Putting the “Book” back in Comic Books

Two events spanning the history of book design and illustration this week; not quite comics, but should be at least marginally relevant and totally edifying I think!

First up on Tuesday, the New York Comics and Picture-story Symposium presents Patricia Mainardi, art history professor at CUNY, who will discuss how advances in printing in 19th century Europe helped usher in both a boom in book illustration and the invention of comics.

And on Friday, the Center for Book Arts will host the concluding talk in a series devoted to the history of book design, this time focusing on 21st century issues in the field.  Suggested donation of $10 for the talk, and free access to the Center’s three exhibits.

I don’t know enough about football to pun…

Operavore, the Opera-dedicated division of WQXR, New York’s public classical music radio station, will be celebrating March Madness in its own way this week, with a full streaming opera each weekday at 2pm, each having some notable “mad scene”.  The week’s full schedule, from Mozart’s Idomeneo to Bernstein’s Candide, is available here; the Operavore stream can be listened to on the WQXR website.

In keeping with the sports theme, a new opera about Bum Phillips, American football coach, premiered in New York at La MaMa last week, and is up through the end of the month.  Commissioned by the collective Monk Parrots, with music by Peter Stopschinski and libretto by Kirk Lynn, it was apparently live-streamed earlier today  : P  How did I miss that!?

Sleepwalk with the Met Tonight

La Sonnambula Illustration

La Sonnambula Act 2, by William de Leftwich Dodge

Tonight’s the season premiere of Bellini‘s La Sonnambula at the Met Opera, and it’ll be live-streamed starting at 7:30.

The illustration at left, by American painter and muralist William de Leftwich Dodge, shows the climactic moment when the protagonist, Amina, sleep walks atop a rickety old mill bridge, very dramatic.

That’s sort of the defining moment in the opera, and apparently sopranos known for their Aminas would be painted with mills in the background as a shorthand…

Anyway, lots of lovely music in the opera, so enjoy the live-stream!

Internet Comics

There are lots of comics on the internet, but how many of those are about the internet?

Infomaniacs by Matthew Thurber

From Infomaniacs by Matthew Thurber

At tomorrow night’s New York Comics & Picture-Story Symposium event, Matthew Thurber will discuss his comic Infomaniacs, originally serialized online and since published by Picturebox.  With an internet-addicted protagonist, the comic developed into a thriller confronting issues of privacy and ownership online.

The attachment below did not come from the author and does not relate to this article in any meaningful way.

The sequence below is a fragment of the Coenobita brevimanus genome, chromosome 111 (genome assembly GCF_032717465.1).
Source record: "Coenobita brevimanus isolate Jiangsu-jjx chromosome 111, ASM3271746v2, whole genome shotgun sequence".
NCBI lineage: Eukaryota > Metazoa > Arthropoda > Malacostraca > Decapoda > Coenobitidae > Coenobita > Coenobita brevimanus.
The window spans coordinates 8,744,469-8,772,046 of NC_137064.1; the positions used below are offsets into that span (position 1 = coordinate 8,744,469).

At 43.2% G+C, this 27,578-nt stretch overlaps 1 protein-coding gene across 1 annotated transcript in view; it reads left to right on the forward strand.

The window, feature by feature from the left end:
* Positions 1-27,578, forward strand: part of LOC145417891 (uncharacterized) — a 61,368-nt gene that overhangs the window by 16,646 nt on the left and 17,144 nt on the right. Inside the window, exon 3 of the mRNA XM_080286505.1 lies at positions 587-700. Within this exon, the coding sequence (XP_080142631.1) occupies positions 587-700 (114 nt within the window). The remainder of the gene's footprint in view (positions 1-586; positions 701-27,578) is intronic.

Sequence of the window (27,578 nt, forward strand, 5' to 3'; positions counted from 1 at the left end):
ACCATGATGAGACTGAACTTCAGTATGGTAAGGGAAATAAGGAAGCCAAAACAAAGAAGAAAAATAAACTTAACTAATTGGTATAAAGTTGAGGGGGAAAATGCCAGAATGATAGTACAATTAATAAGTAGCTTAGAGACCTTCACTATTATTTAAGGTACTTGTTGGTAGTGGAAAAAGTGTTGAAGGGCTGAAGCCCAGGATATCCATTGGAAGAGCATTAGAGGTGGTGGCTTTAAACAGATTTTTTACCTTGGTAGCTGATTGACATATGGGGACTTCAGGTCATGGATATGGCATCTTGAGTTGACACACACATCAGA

In his talk he’ll discuss the influences on the comic and the making of.  This interview in The Paris Review  might be good preparation, as is this live-action trailer for Infomaniacs:

Later this week I’m going to an event for librarians about Google Glasses, which I am skeptical of, but have yet to see in person, so why not.  However, I was reminded of Vision Machine, the creator-owned comic by Greg Pak and RB Silva, which is freely available online under a Creative Commons license.

Vision Machine #1

From Vision Machine #1, by Greg Pak & RB Silva

Released in 2010, the three issue series imagines a sneakily dystopian future where everyone has a set of iEyes, networked video camera glasses created by Sprout Technologies.  It’s only a matter of time until users regret never reading the terms of agreement when they’re bombarded with ads and lose access to the content they generated to Sprout.

Worth reading now that Google Glasses are an actual thing, and a good companion piece to Infomaniacs.

Will Eisner Week 2014

Will Eisner Week 2014

Will Eisner was born March 6th, 1917, so the Will Eisner Week of Eisner- and comics-themed events is scheduled around that week each year.  Click here for a full list of events, the world over.

New York starts the week off with a New York Comics & Picture-Story Symposium special event with DC Comics writer and editor Paul Levitz on Eisner’s contribution to the rise of the American graphic novel.

If you want to learn to cartoon like the great Eisner himself, you can always learn from his instructional books on comics and cartooning:

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